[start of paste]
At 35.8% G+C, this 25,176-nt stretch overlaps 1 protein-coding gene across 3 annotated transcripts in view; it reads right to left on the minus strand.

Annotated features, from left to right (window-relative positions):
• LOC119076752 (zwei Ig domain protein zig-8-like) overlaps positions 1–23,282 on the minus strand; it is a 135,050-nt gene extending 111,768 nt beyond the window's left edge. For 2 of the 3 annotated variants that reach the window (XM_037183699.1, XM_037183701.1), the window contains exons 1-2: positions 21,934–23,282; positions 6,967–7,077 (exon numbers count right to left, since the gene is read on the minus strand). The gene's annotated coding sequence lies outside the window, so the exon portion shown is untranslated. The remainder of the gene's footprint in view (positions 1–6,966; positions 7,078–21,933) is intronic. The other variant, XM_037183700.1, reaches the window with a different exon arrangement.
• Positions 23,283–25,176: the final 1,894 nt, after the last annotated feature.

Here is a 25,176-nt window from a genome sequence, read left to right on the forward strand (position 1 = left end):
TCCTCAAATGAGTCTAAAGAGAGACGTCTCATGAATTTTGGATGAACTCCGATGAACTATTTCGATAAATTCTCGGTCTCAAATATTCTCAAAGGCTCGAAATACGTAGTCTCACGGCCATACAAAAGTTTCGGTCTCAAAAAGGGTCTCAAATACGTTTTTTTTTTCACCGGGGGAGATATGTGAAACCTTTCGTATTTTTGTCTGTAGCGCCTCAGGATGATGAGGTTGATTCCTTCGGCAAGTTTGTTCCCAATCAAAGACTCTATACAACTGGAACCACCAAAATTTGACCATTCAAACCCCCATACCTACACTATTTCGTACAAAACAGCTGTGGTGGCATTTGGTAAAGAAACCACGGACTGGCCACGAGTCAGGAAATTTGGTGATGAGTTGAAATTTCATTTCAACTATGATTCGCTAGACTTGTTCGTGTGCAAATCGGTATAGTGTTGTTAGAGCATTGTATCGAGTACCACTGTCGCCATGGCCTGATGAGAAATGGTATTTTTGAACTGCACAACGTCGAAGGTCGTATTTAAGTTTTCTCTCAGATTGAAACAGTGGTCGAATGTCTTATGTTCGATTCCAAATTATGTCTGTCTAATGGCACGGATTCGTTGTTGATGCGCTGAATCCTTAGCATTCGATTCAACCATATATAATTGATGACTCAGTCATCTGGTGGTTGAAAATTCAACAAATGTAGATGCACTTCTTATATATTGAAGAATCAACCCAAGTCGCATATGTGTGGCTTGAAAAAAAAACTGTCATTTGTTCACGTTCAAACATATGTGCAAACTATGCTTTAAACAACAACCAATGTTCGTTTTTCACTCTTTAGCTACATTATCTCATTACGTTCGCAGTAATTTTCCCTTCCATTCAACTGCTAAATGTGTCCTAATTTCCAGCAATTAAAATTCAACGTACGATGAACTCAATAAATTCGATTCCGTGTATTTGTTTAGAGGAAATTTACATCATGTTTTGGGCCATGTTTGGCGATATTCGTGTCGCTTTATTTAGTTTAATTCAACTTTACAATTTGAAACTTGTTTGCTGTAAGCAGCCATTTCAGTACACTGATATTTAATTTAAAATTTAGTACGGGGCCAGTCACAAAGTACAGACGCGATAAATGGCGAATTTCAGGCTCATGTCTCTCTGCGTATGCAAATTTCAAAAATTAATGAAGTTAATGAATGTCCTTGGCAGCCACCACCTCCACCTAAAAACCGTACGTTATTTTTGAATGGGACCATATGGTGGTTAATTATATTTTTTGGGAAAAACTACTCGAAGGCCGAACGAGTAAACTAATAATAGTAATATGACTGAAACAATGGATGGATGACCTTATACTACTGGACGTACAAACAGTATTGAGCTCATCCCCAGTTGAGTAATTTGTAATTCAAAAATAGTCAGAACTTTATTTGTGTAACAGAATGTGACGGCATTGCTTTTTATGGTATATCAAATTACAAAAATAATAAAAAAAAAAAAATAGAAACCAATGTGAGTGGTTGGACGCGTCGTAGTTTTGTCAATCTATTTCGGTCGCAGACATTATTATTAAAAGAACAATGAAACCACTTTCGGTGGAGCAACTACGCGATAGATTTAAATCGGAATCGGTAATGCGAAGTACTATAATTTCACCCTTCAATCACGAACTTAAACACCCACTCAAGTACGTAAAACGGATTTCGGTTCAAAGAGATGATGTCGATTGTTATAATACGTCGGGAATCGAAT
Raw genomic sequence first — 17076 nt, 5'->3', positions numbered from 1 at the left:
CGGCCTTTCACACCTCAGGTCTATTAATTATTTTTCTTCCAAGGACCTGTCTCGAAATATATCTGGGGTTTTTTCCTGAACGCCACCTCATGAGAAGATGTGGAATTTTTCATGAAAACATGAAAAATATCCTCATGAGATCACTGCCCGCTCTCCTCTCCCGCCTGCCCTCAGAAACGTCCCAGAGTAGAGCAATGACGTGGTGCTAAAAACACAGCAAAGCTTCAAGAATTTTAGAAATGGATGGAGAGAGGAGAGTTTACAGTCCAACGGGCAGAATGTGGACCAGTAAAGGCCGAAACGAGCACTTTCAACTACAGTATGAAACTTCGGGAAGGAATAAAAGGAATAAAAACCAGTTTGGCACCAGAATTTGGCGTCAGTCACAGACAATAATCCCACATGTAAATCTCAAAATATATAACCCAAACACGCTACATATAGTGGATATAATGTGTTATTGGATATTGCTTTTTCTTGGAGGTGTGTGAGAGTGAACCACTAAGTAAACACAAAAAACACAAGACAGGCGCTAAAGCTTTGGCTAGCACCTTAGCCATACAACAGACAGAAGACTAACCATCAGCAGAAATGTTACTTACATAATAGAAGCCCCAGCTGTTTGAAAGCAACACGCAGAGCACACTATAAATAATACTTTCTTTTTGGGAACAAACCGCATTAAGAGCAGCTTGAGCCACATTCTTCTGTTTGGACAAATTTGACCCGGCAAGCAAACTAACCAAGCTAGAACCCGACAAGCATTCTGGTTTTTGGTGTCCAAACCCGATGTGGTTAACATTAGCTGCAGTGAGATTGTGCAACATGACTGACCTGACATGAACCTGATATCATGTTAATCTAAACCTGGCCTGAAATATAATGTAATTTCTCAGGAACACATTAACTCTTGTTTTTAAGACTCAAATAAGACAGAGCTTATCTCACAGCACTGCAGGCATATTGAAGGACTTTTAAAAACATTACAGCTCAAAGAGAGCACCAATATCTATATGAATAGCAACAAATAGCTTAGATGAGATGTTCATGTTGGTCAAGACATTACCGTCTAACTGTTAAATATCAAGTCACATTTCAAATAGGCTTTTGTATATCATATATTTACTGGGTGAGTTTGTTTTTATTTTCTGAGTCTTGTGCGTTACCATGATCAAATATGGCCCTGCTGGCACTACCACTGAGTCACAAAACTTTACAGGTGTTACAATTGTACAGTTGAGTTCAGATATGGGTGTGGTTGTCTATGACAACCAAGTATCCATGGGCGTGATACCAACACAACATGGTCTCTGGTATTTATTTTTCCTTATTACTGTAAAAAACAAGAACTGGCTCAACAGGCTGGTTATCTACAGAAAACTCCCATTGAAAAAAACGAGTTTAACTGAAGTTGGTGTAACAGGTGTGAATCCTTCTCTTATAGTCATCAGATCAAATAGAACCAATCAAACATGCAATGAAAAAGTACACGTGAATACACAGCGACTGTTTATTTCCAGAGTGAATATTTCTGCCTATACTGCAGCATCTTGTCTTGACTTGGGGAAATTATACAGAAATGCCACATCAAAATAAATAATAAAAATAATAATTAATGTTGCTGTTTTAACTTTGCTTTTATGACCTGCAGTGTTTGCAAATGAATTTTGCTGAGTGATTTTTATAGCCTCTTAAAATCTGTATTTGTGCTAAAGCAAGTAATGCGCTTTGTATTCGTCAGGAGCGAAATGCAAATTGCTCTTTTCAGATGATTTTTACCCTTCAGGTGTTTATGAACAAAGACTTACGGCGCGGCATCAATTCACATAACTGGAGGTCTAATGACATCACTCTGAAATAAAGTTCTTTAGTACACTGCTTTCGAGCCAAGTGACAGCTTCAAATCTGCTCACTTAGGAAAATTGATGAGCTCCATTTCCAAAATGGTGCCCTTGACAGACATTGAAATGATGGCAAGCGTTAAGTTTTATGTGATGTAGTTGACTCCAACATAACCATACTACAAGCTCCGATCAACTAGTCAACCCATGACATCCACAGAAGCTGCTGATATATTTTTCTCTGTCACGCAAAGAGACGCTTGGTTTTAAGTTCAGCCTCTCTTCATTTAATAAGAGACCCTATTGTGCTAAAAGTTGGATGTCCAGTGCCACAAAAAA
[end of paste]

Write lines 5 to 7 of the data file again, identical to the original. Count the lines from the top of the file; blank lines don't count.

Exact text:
Here is a 25,176-nt window from a genome sequence, read left to right on the forward strand (position 1 = left end):
TCCTCAAATGAGTCTAAAGAGAGACGTCTCATGAATTTTGGATGAACTCCGATGAACTATTTCGATAAATTCTCGGTCTCAAATATTCTCAAAGGCTCGAAATACGTAGTCTCACGGCCATACAAAAGTTTCGGTCTCAAAAAGGGTCTCAAATACGTTTTTTTTTTCACCGGGGGAGATATGTGAAACCTTTCGTATTTTTGTCTGTAGCGCCTCAGGATGATGAGGTTGATTCCTTCGGCAAGTTTGTTCCCAATCAAAGACTCTATACAACTGGAACCACCAAAATTTGACCATTCAAACCCCCATACCTACACTATTTCGTACAAAACAGCTGTGGTGGCATTTGGTAAAGAAACCACGGACTGGCCACGAGTCAGGAAATTTGGTGATGAGTTGAAATTTCATTTCAACTATGATTCGCTAGACTTGTTCGTGTGCAAATCGGTATAGTGTTGTTAGAGCATTGTATCGAGTACCACTGTCGCCATGGCCTGATGAGAAATGGTATTTTTGAACTGCACAACGTCGAAGGTCGTATTTAAGTTTTCTCTCAGATTGAAACAGTGGTCGAATGTCTTATGTTCGATTCCAAATTATGTCTGTCTAATGGCACGGATTCGTTGTTGATGCGCTGAATCCTTAGCATTCGATTCAACCATATATAATTGATGACTCAGTCATCTGGTGGTTGAAAATTCAACAAATGTAGATGCACTTCTTATATATTGAAGAATCAACCCAAGTCGCATATGTGTGGCTTGAAAAAAAAACTGTCATTTGTTCACGTTCAAACATATGTGCAAACTATGCTTTAAACAACAACCAATGTTCGTTTTTCACTCTTTAGCTACATTATCTCATTACGTTCGCAGTAATTTTCCCTTCCATTCAACTGCTAAATGTGTCCTAATTTCCAGCAATTAAAATTCAACGTACGATGAACTCAATAAATTCGATTCCGTGTATTTGTTTAGAGGAAATTTACATCATGTTTTGGGCCATGTTTGGCGATATTCGTGTCGCTTTATTTAGTTTAATTCAACTTTACAATTTGAAACTTGTTTGCTGTAAGCAGCCATTTCAGTACACTGATATTTAATTTAAAATTTAGTACGGGGCCAGTCACAAAGTACAGACGCGATAAATGGCGAATTTCAGGCTCATGTCTCTCTGCGTATGCAAATTTCAAAAATTAATGAAGTTAATGAATGTCCTTGGCAGCCACCACCTCCACCTAAAAACCGTACGTTATTTTTGAATGGGACCATATGGTGGTTAATTATATTTTTTGGGAAAAACTACTCGAAGGCCGAACGAGTAAACTAATAATAGTAATATGACTGAAACAATGGATGGATGACCTTATACTACTGGACGTACAAACAGTATTGAGCTCATCCCCAGTTGAGTAATTTGTAATTCAAAAATAGTCAGAACTTTATTTGTGTAACAGAATGTGACGGCATTGCTTTTTATGGTATATCAAATTACAAAAATAATAAAAAAAAAAAAATAGAAACCAATGTGAGTGGTTGGACGCGTCGTAGTTTTGTCAATCTATTTCGGTCGCAGACATTATTATTAAAAGAACAATGAAACCACTTTCGGTGGAGCAACTACGCGATAGATTTAAATCGGAATCGGTAATGCGAAGTACTATAATTTCACCCTTCAATCACGAACTTAAACACCCACTCAAGTACGTAAAACGGATTTCGGTTCAAAGAGATGATGTCGATTGTTATAATACGTCGGGAATCGAAT
Raw genomic sequence first — 17076 nt, 5'->3', positions numbered from 1 at the left: